I will begin with a basic fact: The living organism, in a situation determined by the play of energy on the surface of the globe, ordinarily receives more energy than is necessary for maintaining life; the excess energy (wealth) can be used for the growth of a system (e.g. an organism); if the system can no longer grow, or if the excess cannot be completely absorbed in its growth, it must necessarily be lost without profit; it must be spent, willingly or not, gloriously or catastrophically.3
Bataille calls this excess “the accursed share,” for as suggested above, it is potentially problematic. According to Bataille, a society must find a way of draining off energy in excess of what it needs or risk being destabilized and destroyed by that very wealth. It may seem counterintuitive in our age of impending scarcity with predictions of economic collapse and dwindling resources how we could have “too much energy,” but our resource problems are ironically a result of our civilization’s strategy of dealing with its wealth.
Bataille’s book The Accursed Share details how various human societies spend energy, whether through elaborate gifting ceremonies, warrior culture, monasticism, or capitalist industry. Basic features of human collectivity including religion, art, war, and time spent doing nothing, but also celebrations, pageantry, spectacle, entertainment, sports, dancing and music, eroticism (vs. procreative sex), and many others including even human sacrifice and prolonged mourning all constitute a “useless” expenditure of wealth. Human endeavor falls into two classes: the productive, which is concerned with growth and maintaining the lives of individuals, and the consumptive, which dissipates the energy beyond what can be “used.” We are impelled, even against reason, to engage in “consumptive” activity not just because it’s fun but because it is one with the essential nature of existence of which we are inseparable.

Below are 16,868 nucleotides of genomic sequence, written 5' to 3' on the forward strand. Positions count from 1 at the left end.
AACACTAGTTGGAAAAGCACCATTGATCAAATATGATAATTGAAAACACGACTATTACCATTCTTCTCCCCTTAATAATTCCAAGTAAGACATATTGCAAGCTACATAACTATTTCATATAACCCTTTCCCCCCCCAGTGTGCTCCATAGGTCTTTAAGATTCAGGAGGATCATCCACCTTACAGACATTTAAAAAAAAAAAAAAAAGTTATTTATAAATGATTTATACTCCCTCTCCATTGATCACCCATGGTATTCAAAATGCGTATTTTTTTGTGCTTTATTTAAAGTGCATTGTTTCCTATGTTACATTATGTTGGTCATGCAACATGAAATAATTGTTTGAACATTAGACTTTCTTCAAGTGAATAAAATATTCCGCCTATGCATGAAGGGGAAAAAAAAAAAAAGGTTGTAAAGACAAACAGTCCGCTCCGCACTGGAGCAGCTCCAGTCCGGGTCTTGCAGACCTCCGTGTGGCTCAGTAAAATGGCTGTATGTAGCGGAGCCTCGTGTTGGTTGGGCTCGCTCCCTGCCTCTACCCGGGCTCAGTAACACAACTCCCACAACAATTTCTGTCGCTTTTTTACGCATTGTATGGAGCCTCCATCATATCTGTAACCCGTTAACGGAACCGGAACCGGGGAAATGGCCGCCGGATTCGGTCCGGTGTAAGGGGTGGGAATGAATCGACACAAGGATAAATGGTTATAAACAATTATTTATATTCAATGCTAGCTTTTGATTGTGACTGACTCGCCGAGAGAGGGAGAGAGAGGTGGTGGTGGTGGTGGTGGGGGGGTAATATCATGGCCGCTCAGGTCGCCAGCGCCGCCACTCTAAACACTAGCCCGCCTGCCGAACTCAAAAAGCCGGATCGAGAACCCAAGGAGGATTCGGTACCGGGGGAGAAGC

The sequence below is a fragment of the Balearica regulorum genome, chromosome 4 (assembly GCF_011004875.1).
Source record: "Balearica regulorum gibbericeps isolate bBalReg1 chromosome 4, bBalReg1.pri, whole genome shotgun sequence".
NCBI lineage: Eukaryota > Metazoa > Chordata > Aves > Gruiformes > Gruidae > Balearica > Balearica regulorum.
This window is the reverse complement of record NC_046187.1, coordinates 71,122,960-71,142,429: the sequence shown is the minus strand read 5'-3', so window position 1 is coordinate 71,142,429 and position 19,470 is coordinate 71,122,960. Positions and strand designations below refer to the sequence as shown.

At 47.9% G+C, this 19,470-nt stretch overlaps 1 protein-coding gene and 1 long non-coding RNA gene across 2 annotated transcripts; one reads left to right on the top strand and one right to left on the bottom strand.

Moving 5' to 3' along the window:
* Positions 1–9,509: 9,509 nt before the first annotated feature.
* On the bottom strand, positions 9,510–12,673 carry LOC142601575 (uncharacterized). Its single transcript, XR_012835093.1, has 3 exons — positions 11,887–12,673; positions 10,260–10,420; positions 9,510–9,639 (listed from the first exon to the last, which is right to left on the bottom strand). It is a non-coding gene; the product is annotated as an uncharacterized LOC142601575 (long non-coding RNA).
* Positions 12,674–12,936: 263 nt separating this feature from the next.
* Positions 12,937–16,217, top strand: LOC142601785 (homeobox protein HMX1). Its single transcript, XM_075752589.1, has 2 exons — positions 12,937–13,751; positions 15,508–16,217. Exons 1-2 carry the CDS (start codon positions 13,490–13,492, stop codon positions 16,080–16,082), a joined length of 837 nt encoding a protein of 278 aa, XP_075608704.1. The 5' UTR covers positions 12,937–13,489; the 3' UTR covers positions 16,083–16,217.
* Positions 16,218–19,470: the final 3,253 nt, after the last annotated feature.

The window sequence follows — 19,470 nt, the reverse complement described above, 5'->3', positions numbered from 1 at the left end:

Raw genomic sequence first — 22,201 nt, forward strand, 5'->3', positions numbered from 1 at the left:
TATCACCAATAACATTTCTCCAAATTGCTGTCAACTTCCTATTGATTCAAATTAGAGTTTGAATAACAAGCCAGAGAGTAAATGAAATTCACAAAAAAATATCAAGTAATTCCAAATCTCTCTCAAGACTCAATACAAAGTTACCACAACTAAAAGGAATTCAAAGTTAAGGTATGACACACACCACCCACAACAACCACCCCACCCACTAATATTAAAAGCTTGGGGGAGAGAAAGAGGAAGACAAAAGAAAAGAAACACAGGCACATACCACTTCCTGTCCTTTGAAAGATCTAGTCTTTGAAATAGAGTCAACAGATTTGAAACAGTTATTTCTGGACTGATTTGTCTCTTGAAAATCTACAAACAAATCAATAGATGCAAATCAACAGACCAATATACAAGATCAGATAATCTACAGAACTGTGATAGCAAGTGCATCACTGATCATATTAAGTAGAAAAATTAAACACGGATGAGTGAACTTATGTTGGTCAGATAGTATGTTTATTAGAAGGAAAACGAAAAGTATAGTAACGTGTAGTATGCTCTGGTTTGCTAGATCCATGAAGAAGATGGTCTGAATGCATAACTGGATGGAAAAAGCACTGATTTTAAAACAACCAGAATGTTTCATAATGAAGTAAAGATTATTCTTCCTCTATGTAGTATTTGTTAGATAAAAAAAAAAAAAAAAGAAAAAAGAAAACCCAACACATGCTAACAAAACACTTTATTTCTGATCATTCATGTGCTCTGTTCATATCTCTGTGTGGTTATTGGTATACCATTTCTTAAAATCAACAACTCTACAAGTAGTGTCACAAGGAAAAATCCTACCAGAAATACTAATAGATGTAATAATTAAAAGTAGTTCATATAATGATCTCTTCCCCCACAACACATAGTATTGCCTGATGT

Interestingly, Bataille shows how Modernity, the core value of which he takes to be capitalism (with it’s alienating individualism), is entirely rooted in productive values and language against pre-modern times and cultures, which were attentive to the values of consumption. Prior to Modernity, in later medieval times, the increase in European wealth was applied to religious culture: cathedral building, monasteries, pilgrimages, crusades, numerous holy days (time spent feasting and not working), and in general, time spent (again, not working) in acts of personal piety, attending daily mass and the like. After the Reformation, and especially after Calvin, the idea that religious observances would bring spiritual merit in the eyes of God lost traction for many Europeans, for as Luther preached, Salvation is obtained by grace alone and never by pious works. The reformers also preached that simple work was noble and that worldly prosperity could be taken as a sign that one was blessed by God, an indication in the predestined scheme of life that one was “elect” or chosen by God to be saved.4